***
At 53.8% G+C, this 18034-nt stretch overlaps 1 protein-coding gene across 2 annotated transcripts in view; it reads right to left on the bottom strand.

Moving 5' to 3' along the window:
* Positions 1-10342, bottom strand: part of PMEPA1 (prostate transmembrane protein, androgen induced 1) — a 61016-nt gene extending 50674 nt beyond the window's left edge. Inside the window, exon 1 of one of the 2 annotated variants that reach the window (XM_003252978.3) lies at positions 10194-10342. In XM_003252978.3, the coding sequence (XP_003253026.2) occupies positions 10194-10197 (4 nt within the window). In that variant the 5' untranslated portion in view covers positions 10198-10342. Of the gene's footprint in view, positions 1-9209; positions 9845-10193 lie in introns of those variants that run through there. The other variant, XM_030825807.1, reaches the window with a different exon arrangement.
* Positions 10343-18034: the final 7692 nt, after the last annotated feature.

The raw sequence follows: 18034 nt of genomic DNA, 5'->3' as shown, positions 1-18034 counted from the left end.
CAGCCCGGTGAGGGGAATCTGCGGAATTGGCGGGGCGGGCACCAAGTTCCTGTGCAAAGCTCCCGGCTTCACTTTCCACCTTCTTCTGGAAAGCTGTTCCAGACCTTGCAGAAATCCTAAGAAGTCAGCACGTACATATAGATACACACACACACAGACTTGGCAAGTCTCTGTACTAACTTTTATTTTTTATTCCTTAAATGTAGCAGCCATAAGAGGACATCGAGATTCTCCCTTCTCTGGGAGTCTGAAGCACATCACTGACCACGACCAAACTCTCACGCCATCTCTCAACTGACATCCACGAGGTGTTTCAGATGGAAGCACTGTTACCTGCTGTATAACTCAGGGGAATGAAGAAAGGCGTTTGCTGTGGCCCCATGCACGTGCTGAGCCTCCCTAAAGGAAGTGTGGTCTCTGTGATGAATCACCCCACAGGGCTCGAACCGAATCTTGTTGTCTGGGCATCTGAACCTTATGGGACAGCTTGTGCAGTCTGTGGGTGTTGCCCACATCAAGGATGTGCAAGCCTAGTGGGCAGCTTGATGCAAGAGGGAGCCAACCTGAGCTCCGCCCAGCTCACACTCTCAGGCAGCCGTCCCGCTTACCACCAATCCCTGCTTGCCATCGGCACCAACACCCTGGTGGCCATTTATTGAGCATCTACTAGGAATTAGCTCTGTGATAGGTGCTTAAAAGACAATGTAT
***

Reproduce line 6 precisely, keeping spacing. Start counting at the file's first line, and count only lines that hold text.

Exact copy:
CAGCCCGGTGAGGGGAATCTGCGGAATTGGCGGGGCGGGCACCAAGTTCCTGTGCAAAGCTCCCGGCTTCACTTTCCACCTTCTTCTGGAAAGCTGTTCCAGACCTTGCAGAAATCCTAAGAAGTCAGCACGTACATATAGATACACACACACACAGACTTGGCAAGTCTCTGTACTAACTTTTATTTTTTATTCCTTAAATGTAGCAGCCATAAGAGGACATCGAGATTCTCCCTTCTCTGGGAGTCTGAAGCACATCACTGACCACGACCAAACTCTCACGCCATCTCTCAACTGACATCCACGAGGTGTTTCAGATGGAAGCACTGTTACCTGCTGTATAACTCAGGGGAATGAAGAAAGGCGTTTGCTGTGGCCCCATGCACGTGCTGAGCCTCCCTAAAGGAAGTGTGGTCTCTGTGATGAATCACCCCACAGGGCTCGAACCGAATCTTGTTGTCTGGGCATCTGAACCTTATGGGACAGCTTGTGCAGTCTGTGGGTGTTGCCCACATCAAGGATGTGCAAGCCTAGTGGGCAGCTTGATGCAAGAGGGAGCCAACCTGAGCTCCGCCCAGCTCACACTCTCAGGCAGCCGTCCCGCTTACCACCAATCCCTGCTTGCCATCGGCACCAACACCCTGGTGGCCATTTATTGAGCATCTACTAGGAATTAGCTCTGTGATAGGTGCTTAAAAGACAATGTAT